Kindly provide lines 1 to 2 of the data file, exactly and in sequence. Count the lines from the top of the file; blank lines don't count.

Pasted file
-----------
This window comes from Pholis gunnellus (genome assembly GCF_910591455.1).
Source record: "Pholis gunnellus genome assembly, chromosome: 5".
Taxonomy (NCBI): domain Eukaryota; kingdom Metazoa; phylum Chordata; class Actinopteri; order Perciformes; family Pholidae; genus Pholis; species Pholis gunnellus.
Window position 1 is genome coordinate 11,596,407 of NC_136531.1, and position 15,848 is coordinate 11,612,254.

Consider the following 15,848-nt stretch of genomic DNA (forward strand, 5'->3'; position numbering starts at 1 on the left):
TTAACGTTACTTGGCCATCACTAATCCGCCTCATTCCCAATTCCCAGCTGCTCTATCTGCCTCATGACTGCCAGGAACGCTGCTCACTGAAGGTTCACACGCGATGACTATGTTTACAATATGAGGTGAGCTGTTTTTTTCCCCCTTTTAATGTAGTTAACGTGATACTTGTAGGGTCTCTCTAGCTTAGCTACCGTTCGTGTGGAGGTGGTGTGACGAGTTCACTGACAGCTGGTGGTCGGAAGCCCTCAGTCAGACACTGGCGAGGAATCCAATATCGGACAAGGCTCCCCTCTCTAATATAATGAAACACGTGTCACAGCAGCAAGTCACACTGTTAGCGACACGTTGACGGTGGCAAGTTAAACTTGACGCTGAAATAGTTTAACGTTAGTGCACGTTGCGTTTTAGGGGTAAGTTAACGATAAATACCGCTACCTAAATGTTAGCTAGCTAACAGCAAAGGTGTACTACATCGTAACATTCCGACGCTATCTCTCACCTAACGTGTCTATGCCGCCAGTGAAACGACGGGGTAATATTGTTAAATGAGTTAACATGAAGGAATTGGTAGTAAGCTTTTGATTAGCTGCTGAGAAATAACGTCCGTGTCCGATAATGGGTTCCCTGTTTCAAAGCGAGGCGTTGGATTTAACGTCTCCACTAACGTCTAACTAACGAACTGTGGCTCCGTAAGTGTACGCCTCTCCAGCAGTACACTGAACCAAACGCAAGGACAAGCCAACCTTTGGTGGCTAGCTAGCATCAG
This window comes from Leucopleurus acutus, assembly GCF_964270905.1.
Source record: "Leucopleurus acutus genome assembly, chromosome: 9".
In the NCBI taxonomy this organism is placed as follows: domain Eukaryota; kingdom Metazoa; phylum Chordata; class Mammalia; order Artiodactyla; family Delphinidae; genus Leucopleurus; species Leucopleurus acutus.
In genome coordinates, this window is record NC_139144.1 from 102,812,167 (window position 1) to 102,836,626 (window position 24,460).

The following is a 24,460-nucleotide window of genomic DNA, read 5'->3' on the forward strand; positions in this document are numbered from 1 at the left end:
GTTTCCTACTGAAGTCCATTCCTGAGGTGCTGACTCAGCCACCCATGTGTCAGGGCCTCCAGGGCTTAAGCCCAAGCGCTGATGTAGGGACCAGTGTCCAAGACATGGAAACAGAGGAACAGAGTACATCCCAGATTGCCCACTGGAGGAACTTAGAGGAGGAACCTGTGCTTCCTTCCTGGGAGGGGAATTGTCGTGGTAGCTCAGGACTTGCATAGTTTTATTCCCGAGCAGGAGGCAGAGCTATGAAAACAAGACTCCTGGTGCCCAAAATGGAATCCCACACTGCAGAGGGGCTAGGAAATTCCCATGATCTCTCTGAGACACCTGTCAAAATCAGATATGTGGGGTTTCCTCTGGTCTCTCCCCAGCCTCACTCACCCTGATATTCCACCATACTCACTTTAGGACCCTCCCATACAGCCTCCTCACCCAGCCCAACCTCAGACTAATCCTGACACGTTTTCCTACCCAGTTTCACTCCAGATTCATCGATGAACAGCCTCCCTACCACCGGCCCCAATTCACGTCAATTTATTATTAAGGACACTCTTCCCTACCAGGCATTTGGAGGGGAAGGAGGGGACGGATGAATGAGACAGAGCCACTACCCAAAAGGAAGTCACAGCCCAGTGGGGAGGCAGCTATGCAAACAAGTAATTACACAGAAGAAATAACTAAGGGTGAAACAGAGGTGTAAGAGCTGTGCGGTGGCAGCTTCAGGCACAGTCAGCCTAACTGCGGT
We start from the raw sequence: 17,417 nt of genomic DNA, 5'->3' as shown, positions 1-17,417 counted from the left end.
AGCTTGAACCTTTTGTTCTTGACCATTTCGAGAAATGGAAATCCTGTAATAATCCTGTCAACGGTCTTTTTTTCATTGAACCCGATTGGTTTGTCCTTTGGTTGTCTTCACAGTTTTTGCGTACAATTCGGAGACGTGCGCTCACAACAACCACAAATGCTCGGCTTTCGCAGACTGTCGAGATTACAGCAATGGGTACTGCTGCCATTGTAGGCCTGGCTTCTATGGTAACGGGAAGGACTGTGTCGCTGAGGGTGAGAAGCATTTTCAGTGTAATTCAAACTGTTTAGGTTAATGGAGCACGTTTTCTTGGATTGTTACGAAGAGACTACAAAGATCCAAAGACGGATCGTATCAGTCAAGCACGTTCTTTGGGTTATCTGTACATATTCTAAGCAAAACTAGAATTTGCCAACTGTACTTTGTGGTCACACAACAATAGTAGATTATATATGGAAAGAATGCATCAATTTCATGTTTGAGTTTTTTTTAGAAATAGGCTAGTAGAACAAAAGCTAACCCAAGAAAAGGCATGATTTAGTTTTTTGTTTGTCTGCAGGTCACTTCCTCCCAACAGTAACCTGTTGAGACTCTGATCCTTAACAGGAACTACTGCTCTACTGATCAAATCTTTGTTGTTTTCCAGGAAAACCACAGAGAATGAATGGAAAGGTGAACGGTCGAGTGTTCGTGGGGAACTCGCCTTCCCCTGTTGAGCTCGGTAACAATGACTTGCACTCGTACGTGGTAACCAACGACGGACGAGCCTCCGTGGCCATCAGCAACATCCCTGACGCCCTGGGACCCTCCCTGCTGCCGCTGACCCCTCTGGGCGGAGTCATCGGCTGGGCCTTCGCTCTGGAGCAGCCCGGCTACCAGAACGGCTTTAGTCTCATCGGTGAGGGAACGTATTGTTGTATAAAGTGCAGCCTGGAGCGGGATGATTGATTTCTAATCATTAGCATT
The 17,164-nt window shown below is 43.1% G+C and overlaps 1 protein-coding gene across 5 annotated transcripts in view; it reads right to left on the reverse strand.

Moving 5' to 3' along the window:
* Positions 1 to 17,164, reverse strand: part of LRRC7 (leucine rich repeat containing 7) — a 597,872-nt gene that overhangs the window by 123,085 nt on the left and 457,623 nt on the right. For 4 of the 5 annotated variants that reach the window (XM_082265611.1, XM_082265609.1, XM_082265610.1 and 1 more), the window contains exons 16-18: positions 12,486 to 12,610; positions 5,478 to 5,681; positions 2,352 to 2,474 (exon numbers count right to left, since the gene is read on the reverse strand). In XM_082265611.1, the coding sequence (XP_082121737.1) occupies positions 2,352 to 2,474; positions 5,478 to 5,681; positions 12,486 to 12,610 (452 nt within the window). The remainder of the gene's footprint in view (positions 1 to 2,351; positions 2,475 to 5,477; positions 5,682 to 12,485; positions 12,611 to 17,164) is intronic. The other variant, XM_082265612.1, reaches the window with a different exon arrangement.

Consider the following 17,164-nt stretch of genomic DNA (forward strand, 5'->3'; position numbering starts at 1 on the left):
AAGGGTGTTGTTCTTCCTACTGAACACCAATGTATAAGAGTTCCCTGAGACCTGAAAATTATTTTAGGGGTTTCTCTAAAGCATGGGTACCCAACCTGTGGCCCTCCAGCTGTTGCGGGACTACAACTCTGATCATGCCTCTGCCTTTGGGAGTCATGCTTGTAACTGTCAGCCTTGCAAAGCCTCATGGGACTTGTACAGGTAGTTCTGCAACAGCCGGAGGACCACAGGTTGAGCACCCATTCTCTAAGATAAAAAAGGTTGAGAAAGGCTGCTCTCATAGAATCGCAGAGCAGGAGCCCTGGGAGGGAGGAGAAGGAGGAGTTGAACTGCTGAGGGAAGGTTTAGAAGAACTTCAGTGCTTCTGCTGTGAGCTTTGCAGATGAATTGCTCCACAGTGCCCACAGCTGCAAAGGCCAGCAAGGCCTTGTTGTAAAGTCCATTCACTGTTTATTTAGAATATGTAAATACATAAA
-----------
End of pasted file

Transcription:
This window comes from Pholis gunnellus (genome assembly GCF_910591455.1).
Source record: "Pholis gunnellus genome assembly, chromosome: 5".